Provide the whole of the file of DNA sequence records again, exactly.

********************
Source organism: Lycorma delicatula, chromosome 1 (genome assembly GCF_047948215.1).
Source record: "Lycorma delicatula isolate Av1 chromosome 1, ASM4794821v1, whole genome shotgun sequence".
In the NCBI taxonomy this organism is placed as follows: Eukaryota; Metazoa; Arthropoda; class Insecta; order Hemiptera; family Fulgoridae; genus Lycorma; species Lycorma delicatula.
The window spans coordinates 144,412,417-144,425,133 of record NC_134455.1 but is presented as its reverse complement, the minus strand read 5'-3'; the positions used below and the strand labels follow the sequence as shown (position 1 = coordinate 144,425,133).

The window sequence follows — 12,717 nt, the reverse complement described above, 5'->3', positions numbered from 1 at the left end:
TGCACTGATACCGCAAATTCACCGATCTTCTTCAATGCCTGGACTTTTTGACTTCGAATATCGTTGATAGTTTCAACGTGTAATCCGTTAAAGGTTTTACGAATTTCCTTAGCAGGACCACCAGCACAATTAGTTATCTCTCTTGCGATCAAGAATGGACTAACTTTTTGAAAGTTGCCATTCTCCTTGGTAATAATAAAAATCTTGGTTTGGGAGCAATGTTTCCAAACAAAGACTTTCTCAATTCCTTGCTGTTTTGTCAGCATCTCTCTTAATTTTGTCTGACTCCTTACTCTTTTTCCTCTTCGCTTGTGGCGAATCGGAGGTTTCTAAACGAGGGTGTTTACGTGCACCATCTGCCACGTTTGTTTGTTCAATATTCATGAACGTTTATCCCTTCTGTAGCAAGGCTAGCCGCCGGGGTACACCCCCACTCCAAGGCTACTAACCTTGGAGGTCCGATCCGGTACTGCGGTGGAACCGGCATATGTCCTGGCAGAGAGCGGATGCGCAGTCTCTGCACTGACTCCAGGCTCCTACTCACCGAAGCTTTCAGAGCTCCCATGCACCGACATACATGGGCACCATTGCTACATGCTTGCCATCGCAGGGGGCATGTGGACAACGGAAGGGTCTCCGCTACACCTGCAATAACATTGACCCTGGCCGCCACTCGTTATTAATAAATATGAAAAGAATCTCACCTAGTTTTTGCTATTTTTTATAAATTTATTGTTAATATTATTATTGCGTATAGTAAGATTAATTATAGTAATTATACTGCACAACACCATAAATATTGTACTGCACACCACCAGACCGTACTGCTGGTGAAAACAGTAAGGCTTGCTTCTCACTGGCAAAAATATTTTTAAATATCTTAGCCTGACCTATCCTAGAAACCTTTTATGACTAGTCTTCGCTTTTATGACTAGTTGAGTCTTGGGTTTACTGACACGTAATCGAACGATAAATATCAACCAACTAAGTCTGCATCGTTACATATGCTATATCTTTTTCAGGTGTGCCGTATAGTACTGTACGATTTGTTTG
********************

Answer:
Source organism: Lycorma delicatula, chromosome 1 (genome assembly GCF_047948215.1).
Source record: "Lycorma delicatula isolate Av1 chromosome 1, ASM4794821v1, whole genome shotgun sequence".
In the NCBI taxonomy this organism is placed as follows: Eukaryota; Metazoa; Arthropoda; class Insecta; order Hemiptera; family Fulgoridae; genus Lycorma; species Lycorma delicatula.
The window spans coordinates 144,412,417-144,425,133 of record NC_134455.1 but is presented as its reverse complement, the minus strand read 5'-3'; the positions used below and the strand labels follow the sequence as shown (position 1 = coordinate 144,425,133).

The window sequence follows — 12,717 nt, the reverse complement described above, 5'->3', positions numbered from 1 at the left end:
TGCACTGATACCGCAAATTCACCGATCTTCTTCAATGCCTGGACTTTTTGACTTCGAATATCGTTGATAGTTTCAACGTGTAATCCGTTAAAGGTTTTACGAATTTCCTTAGCAGGACCACCAGCACAATTAGTTATCTCTCTTGCGATCAAGAATGGACTAACTTTTTGAAAGTTGCCATTCTCCTTGGTAATAATAAAAATCTTGGTTTGGGAGCAATGTTTCCAAACAAAGACTTTCTCAATTCCTTGCTGTTTTGTCAGCATCTCTCTTAATTTTGTCTGACTCCTTACTCTTTTTCCTCTTCGCTTGTGGCGAATCGGAGGTTTCTAAACGAGGGTGTTTACGTGCACCATCTGCCACGTTTGTTTGTTCAATATTCATGAACGTTTATCCCTTCTGTAGCAAGGCTAGCCGCCGGGGTACACCCCCACTCCAAGGCTACTAACCTTGGAGGTCCGATCCGGTACTGCGGTGGAACCGGCATATGTCCTGGCAGAGAGCGGATGCGCAGTCTCTGCACTGACTCCAGGCTCCTACTCACCGAAGCTTTCAGAGCTCCCATGCACCGACATACATGGGCACCATTGCTACATGCTTGCCATCGCAGGGGGCATGTGGACAACGGAAGGGTCTCCGCTACACCTGCAATAACATTGACCCTGGCCGCCACTCGTTATTAATAAATATGAAAAGAATCTCACCTAGTTTTTGCTATTTTTTATAAATTTATTGTTAATATTATTATTGCGTATAGTAAGATTAATTATAGTAATTATACTGCACAACACCATAAATATTGTACTGCACACCACCAGACCGTACTGCTGGTGAAAACAGTAAGGCTTGCTTCTCACTGGCAAAAATATTTTTAAATATCTTAGCCTGACCTATCCTAGAAACCTTTTATGACTAGTCTTCGCTTTTATGACTAGTTGAGTCTTGGGTTTACTGACACGTAATCGAACGATAAATATCAACCAACTAAGTCTGCATCGTTACATATGCTATATCTTTTTCAGGTGTGCCGTATAGTACTGTACGATTTGTTTG